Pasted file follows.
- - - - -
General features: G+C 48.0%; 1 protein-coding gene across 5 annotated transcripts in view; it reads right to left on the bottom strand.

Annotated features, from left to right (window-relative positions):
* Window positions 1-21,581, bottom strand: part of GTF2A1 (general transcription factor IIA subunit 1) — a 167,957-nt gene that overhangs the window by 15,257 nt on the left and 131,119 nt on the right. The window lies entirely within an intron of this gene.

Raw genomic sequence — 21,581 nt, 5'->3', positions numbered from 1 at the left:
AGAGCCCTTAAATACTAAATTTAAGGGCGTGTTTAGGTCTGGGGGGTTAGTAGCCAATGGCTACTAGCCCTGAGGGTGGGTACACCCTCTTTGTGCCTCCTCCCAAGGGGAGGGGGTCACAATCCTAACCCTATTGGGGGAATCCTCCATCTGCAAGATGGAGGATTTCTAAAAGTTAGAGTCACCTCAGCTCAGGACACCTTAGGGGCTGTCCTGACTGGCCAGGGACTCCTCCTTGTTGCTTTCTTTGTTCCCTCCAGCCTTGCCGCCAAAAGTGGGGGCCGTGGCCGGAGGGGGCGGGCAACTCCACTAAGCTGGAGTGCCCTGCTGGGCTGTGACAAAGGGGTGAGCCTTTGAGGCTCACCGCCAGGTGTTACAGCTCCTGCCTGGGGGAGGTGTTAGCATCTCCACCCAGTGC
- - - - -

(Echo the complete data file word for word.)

General features: G+C 48.0%; 1 protein-coding gene across 5 annotated transcripts in view; it reads right to left on the bottom strand.

Annotated features, from left to right (window-relative positions):
* Window positions 1-21,581, bottom strand: part of GTF2A1 (general transcription factor IIA subunit 1) — a 167,957-nt gene that overhangs the window by 15,257 nt on the left and 131,119 nt on the right. The window lies entirely within an intron of this gene.

Raw genomic sequence — 21,581 nt, 5'->3', positions numbered from 1 at the left:
AGAGCCCTTAAATACTAAATTTAAGGGCGTGTTTAGGTCTGGGGGGTTAGTAGCCAATGGCTACTAGCCCTGAGGGTGGGTACACCCTCTTTGTGCCTCCTCCCAAGGGGAGGGGGTCACAATCCTAACCCTATTGGGGGAATCCTCCATCTGCAAGATGGAGGATTTCTAAAAGTTAGAGTCACCTCAGCTCAGGACACCTTAGGGGCTGTCCTGACTGGCCAGGGACTCCTCCTTGTTGCTTTCTTTGTTCCCTCCAGCCTTGCCGCCAAAAGTGGGGGCCGTGGCCGGAGGGGGCGGGCAACTCCACTAAGCTGGAGTGCCCTGCTGGGCTGTGACAAAGGGGTGAGCCTTTGAGGCTCACCGCCAGGTGTTACAGCTCCTGCCTGGGGGAGGTGTTAGCATCTCCACCCAGTGC